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Memory Play

(Observations, Brian Kellow, Performances) Permanent link

The Queen of Spades is one of my favorite operas, and I was very happy to attend the Met's revival of its Elijah Moshinsky production on March 15. But one thing kept nagging at me throughout the performance: why cast Dolora Zajick as the old Countess? I think this was a blunder, for reasons that don't have to do with Zajick's abilities. She certainly sang the role well — particularly in the second act, when the Countess recalls a few lines from Grétry's Richard Coeur de Lion. But Zajick is still in excellent vocal shape, still performing leading mezzo roles — she is still very much a force to be reckoned with on the international stage.

I think this is key to the casting of the Countess: as Mark Thomas Ketterson touches on in his "Coda" in the March issue of OPERA NEWS, the audience's memories of the star singing the role should bring with her a certain gravitas, an emotional connection from the past that matches up with the Countess's own sad, backward glance. We need to be aware that it is really is an older woman up there — not a healthy, vibrant woman in her mid-fifties. It's what gives the role its real punch: our feelings about the aging singer and what she gave us over her long career play into the performance itself. I'm reminded of Elaine Stritch's observation that women in their forties and fifties have no business singing Stephen Sondheim's "I'm Still Here."

My choice for the Countess would have been Renata Scotto: she has more magnetic glamour than ever, and even though she's seventy-seven, I'll bet she could have sung the role superbly. Any other suggestions? spacer 


Around the Town

(Performances, Louise Guinther, Keeping it Local) Permanent link

For a music-lover, it's always a kick to re-encounter the figures who, in an earlier stage of one's life, were inspirational and influential in shaping one's passions. In January, I dropped in at Symphony Space, where Richard Wilson — head of the music department at my alma mater, Vassar, and my all-time favorite professor — was conducting the staged premiere of his only opera (so far), Aethelred the Unready. I had heard it in a concert version a few years back and was more than curious to see what a director could do with the very fanciful story line of the Anglo-Saxon king whose unfortunate sobriquet so irritates his wife throughout their afterlife together that she prods him to appeal to the Muse of History to have his reputation adjusted for posterity. The score is on the prickly side, with its jagged vocal lines defying any impulse toward lyricism, but felicitous strokes of humorous orchestration abound throughout, and the libretto (Mr. Wilson's own) is imbued with all the wit and whimsy I remember from his lectures. In a performance such as the one at Symphony Space, where the diction was almost miraculously comprehensible and the simple, straightforward and clever staging further clarified the plot, the antics of the helpless Aethelred as he visits a Publicist and a Hypnotist in preparation for his appearance before the intimidating and memory-challenged Muse kept the audience thoroughly engaged.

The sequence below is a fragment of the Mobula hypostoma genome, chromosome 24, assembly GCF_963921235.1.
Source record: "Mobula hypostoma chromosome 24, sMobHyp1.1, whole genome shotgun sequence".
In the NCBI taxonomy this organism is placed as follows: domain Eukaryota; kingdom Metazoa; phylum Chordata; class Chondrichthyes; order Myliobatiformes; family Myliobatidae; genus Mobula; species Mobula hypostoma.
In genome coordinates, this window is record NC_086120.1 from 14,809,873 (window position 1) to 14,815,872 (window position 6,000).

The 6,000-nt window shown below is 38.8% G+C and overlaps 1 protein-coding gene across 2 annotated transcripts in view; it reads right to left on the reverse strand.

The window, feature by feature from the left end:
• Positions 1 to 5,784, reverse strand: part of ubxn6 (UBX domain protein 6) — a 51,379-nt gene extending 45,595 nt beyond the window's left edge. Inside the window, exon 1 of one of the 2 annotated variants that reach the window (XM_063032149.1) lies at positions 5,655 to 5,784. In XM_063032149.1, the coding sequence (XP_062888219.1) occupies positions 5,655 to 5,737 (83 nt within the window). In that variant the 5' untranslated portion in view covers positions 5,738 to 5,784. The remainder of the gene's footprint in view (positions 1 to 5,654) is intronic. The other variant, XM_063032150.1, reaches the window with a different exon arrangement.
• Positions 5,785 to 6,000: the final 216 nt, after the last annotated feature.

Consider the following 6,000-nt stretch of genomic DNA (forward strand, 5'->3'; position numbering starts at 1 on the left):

On a more recent weekend, an invitation from a fellow Vassar alum, who was the most dedicated and instinctively musical of the Madrigal Singers when we were in school together, drew me to the Aaron Copland School of Music, to see what the Queens College Opera Studio was up to this season. The young voices in a David Ronis's tidy, attractive staging of Dominick Argento's Postcard from Morocco were strikingly well prepared and, under the tutelage of music director James John, more than up to the considerable challenges of Argento's tricky rhythms and rangy, harmonically difficult vocal writing. 

It's tempting for New Yorkers like me, who have the privilege of regularly attending live performances at the Metropolitan Opera, to allow their view of the city's opera-life to become entirely Met-centric. But these two recent forays into smaller-scale operatic ventures have whetted my appetite for more. Instead of paling by comparison with the productions of the big house on Broadway, I find each enhances my appreciation of the other. spacer 


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